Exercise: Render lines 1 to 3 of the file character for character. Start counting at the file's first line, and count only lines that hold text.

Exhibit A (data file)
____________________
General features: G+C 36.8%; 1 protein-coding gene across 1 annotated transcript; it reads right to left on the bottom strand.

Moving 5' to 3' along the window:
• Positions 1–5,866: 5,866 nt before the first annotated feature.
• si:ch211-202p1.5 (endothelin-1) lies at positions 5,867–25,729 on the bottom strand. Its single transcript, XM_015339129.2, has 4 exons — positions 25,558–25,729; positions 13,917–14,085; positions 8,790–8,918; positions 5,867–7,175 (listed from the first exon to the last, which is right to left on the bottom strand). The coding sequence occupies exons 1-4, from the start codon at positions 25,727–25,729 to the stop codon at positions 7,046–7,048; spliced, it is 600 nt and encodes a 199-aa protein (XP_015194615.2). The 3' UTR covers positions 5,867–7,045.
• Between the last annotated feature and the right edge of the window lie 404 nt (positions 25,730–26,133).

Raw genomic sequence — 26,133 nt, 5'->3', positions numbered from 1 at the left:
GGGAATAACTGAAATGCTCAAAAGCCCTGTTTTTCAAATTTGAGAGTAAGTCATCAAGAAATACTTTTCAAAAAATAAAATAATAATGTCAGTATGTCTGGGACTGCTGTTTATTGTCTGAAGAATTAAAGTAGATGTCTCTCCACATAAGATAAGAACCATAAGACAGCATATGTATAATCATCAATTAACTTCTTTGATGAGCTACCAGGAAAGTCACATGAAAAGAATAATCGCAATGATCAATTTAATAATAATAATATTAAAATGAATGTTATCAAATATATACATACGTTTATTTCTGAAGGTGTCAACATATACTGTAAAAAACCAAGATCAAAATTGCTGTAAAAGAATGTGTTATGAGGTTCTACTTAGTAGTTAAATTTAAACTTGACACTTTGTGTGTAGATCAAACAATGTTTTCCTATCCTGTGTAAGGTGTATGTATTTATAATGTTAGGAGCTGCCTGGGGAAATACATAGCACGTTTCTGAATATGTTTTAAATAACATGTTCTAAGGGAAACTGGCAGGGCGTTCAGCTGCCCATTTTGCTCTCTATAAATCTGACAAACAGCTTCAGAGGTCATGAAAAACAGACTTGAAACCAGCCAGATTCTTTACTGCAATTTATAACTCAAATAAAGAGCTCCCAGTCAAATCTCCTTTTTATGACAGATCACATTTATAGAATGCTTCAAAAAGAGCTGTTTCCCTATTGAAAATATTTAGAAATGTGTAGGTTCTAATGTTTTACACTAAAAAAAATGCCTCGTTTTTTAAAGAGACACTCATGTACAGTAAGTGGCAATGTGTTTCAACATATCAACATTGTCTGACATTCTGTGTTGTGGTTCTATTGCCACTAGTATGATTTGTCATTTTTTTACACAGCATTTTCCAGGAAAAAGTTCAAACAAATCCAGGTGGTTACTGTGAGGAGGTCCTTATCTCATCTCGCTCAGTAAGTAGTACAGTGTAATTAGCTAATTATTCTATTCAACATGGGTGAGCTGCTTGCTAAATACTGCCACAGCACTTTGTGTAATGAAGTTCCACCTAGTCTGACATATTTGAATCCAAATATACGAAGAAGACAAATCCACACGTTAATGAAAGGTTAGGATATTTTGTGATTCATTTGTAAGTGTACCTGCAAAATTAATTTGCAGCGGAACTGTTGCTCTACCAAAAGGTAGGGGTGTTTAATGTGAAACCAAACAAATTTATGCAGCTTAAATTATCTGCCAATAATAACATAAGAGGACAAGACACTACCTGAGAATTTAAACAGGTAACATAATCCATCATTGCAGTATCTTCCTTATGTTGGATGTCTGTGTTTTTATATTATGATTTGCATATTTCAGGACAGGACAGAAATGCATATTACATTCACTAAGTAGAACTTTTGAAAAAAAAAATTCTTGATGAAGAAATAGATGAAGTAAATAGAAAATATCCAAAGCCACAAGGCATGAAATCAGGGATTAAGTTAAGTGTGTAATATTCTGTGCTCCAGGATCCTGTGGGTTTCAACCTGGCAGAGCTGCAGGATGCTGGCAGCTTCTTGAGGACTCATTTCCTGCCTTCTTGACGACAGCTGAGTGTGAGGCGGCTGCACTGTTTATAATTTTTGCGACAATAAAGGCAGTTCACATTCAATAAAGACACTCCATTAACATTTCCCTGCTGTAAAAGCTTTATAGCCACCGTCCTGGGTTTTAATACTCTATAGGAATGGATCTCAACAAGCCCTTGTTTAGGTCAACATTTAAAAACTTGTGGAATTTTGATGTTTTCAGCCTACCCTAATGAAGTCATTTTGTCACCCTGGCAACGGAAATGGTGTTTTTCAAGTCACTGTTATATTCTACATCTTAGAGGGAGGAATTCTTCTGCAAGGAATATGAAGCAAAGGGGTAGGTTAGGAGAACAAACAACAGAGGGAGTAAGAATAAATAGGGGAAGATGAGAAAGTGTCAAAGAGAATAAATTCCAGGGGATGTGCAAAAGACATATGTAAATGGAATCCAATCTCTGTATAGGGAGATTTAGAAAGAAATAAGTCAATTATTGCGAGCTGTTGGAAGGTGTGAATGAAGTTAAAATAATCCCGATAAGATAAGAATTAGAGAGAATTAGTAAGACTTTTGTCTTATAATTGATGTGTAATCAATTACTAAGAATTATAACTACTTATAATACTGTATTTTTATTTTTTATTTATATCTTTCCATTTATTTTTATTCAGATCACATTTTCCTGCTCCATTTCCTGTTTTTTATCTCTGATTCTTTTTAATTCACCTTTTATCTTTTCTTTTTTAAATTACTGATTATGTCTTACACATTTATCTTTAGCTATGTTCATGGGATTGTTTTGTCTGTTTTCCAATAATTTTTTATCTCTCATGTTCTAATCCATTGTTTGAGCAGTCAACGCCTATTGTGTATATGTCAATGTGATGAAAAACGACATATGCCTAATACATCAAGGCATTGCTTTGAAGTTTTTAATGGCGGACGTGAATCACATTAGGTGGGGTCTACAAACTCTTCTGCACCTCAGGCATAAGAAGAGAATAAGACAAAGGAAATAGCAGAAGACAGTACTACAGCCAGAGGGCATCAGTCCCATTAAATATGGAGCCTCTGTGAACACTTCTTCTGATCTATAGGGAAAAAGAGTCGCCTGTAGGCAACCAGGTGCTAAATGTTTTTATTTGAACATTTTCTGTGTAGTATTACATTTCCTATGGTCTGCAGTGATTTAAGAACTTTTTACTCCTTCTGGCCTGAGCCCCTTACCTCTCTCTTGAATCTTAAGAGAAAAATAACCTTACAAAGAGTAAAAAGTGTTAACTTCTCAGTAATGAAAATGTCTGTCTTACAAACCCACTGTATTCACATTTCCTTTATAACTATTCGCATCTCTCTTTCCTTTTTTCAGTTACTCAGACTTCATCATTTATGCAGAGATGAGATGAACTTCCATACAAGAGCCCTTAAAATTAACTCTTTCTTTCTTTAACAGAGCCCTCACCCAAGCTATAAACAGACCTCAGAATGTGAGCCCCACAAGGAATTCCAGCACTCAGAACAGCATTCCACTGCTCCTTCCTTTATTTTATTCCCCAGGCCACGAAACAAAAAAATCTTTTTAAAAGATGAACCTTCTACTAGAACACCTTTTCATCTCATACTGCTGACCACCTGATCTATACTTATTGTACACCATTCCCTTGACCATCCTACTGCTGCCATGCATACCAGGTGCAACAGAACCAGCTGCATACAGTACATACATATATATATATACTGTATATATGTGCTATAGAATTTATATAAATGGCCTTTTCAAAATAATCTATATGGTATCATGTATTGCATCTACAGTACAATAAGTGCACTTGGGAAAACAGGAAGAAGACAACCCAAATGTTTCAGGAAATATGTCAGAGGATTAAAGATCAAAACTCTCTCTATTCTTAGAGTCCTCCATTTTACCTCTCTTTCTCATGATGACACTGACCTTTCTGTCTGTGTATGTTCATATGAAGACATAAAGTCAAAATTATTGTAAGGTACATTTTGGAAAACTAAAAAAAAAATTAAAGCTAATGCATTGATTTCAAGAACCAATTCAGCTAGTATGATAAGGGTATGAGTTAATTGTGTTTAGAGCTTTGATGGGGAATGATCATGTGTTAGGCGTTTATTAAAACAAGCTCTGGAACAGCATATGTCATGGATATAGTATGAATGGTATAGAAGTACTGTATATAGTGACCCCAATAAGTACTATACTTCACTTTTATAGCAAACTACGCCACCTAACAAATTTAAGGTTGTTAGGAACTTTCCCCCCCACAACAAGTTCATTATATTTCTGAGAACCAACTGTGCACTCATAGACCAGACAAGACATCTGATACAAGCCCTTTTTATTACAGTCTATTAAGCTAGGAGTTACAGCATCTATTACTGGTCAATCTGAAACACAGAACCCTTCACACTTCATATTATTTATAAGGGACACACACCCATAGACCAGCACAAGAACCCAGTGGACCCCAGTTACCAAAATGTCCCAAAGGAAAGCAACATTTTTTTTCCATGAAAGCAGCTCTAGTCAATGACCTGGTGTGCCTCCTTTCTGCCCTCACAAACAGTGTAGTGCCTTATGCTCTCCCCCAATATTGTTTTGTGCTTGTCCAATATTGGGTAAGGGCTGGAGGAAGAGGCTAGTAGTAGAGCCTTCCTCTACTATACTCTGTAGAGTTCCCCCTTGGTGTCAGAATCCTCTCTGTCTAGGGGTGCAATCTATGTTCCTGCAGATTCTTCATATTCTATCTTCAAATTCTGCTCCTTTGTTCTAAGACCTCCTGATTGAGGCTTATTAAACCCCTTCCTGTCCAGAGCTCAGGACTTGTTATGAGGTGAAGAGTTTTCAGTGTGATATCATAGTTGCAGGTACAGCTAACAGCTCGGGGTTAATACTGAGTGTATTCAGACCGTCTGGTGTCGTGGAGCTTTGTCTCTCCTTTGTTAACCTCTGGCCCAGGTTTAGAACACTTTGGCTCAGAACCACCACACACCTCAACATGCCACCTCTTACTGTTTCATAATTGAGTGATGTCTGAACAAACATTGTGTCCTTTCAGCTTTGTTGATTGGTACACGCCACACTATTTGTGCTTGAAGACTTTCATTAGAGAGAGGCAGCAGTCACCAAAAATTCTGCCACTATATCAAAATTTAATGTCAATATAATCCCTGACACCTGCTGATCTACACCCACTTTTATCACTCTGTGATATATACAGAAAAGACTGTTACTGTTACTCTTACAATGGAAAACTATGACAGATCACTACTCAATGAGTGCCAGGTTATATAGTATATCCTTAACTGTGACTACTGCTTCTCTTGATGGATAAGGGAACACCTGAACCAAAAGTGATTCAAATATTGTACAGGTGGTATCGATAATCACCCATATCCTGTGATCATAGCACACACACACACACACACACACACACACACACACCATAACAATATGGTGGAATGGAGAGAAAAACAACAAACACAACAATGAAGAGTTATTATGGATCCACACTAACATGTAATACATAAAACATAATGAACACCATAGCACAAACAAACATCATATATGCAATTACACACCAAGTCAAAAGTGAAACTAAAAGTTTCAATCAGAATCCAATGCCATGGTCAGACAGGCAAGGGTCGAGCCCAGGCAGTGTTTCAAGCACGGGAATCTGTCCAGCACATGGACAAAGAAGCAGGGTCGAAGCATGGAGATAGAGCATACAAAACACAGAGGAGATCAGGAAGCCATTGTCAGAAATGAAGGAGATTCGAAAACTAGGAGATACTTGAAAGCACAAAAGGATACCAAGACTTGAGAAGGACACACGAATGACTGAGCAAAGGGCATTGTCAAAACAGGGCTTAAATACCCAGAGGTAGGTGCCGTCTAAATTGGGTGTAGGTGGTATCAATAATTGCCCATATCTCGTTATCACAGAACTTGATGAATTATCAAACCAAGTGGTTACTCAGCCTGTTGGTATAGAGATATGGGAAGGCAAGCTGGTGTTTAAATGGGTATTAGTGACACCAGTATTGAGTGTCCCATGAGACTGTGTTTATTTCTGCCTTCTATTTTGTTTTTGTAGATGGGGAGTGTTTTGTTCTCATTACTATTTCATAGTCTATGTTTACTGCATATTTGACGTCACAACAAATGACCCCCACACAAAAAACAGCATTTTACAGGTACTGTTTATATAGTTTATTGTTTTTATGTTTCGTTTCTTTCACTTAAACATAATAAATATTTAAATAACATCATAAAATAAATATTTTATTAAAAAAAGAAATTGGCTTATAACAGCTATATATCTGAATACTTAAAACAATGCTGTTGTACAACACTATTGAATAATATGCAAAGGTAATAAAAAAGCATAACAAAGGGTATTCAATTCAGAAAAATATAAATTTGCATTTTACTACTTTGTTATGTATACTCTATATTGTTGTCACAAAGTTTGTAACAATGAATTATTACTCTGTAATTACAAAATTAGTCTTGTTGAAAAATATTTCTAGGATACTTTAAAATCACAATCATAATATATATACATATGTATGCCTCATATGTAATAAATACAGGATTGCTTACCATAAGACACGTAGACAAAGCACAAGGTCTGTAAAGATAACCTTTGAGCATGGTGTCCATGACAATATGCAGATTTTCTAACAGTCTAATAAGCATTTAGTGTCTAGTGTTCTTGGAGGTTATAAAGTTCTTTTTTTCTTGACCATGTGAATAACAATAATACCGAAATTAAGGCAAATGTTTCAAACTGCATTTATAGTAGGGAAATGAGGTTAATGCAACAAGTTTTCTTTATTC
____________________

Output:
General features: G+C 36.8%; 1 protein-coding gene across 1 annotated transcript; it reads right to left on the bottom strand.

Moving 5' to 3' along the window:
• Positions 1–5,866: 5,866 nt before the first annotated feature.